(Not that Mr Miliband appears to have any more of a clue on what to do about Greece. He wants a "proper plan for growth and jobs in Europe". Tell us more, Ed, and tell us who would be paying for it.)
The only thing that can be said with certainty about the uncertainty all around is that the wrong people will end up paying for it. There is already talk of mortgage payments in Britain rising as banks, stung by a Greek exit, pass on the costs of higher borrowing. If Mr Cameron is serious about doing "whatever is necessary" to protect the UK public from what is coming, he should start by telling the banks, particularly the ones bailed out by the taxpayer, that he would take a very dim view of this indeed.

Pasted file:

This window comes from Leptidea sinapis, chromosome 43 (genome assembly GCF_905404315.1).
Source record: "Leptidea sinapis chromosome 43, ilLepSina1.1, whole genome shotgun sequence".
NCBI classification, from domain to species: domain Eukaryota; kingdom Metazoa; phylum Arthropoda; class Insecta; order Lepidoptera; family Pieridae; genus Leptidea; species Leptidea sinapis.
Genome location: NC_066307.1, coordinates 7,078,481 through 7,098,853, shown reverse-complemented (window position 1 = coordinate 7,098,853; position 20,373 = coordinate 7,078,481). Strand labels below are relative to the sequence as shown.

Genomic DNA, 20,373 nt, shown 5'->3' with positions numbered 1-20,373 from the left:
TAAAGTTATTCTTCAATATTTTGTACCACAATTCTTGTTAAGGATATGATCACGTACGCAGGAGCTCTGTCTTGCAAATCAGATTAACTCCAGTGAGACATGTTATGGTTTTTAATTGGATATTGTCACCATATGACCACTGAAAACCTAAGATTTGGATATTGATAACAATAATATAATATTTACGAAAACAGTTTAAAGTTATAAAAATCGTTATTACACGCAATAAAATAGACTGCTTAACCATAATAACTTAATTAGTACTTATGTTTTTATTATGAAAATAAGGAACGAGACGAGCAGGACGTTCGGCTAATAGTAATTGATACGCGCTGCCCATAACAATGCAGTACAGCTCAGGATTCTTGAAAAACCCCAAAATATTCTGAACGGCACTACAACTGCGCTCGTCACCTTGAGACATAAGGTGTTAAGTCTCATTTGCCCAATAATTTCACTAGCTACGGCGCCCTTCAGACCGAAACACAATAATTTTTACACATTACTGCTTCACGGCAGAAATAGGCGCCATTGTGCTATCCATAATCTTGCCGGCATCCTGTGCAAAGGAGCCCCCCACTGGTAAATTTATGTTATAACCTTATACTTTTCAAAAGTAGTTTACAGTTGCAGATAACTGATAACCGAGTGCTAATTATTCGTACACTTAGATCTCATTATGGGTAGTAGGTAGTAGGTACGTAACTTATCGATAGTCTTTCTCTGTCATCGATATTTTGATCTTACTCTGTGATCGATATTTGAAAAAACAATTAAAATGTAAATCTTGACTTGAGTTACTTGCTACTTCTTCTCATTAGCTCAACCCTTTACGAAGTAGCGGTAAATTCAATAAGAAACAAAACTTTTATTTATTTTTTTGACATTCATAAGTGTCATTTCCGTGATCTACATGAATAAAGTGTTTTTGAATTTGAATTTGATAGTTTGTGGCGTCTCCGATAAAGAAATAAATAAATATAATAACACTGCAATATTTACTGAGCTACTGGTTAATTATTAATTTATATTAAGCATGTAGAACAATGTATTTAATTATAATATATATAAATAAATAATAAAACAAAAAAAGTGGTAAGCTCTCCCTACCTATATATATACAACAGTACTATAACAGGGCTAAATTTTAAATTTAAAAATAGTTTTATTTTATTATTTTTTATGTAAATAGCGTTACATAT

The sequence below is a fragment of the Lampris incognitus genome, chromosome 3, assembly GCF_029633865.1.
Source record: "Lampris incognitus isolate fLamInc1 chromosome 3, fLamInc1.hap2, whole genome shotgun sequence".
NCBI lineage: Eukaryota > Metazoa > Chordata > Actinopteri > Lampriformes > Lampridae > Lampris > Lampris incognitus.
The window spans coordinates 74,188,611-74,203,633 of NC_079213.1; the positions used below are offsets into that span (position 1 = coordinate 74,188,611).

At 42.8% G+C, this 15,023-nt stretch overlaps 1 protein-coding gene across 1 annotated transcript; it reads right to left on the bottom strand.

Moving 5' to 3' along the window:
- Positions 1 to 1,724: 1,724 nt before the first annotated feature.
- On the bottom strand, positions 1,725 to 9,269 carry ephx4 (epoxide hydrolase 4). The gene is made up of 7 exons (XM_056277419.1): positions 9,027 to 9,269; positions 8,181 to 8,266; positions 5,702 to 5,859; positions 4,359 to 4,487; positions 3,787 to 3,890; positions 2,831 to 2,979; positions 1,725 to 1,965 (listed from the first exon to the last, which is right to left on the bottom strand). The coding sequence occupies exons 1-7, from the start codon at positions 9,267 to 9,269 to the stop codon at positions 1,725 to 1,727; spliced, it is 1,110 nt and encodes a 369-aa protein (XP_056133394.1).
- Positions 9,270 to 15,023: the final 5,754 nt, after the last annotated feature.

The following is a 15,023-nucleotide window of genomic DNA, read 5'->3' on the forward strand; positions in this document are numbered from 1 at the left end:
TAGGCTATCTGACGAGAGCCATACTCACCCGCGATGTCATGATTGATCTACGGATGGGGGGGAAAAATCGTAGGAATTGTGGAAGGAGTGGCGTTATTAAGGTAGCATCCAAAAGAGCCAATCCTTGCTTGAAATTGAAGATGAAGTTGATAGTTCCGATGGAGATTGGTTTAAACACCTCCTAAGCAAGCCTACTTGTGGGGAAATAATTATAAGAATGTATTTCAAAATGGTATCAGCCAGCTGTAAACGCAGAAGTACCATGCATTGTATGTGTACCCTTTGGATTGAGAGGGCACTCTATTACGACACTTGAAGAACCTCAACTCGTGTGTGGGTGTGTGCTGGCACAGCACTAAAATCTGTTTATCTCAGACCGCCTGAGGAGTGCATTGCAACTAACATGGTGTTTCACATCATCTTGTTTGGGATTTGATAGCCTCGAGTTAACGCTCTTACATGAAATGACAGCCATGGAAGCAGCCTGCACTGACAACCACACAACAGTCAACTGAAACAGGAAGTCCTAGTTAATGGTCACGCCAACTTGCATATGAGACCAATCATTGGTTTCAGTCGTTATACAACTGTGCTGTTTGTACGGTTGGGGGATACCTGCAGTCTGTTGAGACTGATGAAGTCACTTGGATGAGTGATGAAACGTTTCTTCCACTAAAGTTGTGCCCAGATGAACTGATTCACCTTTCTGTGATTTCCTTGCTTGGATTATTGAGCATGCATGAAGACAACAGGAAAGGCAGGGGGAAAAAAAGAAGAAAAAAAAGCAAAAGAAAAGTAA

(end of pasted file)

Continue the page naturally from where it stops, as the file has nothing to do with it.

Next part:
The Prime Minister would do well, in general, to row back on the Ancient Mariner gloom and not be tempted to use the eurozone mess for short-term political gain. That could cost us all – the youngster waiting for their first job, the worried home owner, the concerned employee and the investment-starved employer – dear. This doesn't mean adding rose-tinted spectacles to the national shopping list. But when there is crisis, crisis everywhere, don't let panic and political posturing topple us into the drink.
We moderate all comments on HeraldScotland on either a pre-moderated or post-moderated basis. If you're a relatively new user then your comments will be reviewed before publication and if we know you well then your comments will be subject to moderation only if other users or the moderators believe you've broken the rules, which are available here.
Moderation is undertaken full-time 9am-6pm on weekdays, and on a part-time basis outwith those hours. Please be patient if your posts are not approved instantly.